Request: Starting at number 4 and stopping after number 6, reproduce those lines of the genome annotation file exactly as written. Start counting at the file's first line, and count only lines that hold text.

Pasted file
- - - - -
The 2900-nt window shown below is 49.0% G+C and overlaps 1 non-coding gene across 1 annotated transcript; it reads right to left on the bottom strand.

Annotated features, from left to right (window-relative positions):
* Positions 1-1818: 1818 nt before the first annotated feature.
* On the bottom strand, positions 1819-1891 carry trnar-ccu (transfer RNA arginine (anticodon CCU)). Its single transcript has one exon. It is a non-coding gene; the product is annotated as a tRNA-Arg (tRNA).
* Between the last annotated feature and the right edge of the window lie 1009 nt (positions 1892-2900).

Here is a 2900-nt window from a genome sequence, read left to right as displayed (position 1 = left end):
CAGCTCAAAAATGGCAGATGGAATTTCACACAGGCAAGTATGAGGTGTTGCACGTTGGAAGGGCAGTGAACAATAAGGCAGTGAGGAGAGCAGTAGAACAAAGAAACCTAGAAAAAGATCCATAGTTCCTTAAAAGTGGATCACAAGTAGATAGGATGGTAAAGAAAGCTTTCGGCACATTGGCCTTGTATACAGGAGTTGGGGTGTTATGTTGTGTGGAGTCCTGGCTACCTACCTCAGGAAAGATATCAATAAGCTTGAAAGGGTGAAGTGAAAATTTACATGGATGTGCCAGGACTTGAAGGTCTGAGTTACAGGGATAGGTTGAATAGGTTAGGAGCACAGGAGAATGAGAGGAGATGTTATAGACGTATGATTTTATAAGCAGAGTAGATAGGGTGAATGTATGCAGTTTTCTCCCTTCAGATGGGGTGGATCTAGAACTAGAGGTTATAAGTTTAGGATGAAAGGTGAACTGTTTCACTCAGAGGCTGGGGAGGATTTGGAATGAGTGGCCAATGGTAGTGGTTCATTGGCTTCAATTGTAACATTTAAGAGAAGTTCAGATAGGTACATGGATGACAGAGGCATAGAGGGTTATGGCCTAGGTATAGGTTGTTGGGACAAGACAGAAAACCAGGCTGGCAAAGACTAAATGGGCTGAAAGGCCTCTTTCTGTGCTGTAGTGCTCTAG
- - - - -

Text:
* On the bottom strand, positions 1819-1891 carry trnar-ccu (transfer RNA arginine (anticodon CCU)). Its single transcript has one exon. It is a non-coding gene; the product is annotated as a tRNA-Arg (tRNA).
* Between the last annotated feature and the right edge of the window lie 1009 nt (positions 1892-2900).

Here is a 2900-nt window from a genome sequence, read left to right as displayed (position 1 = left end):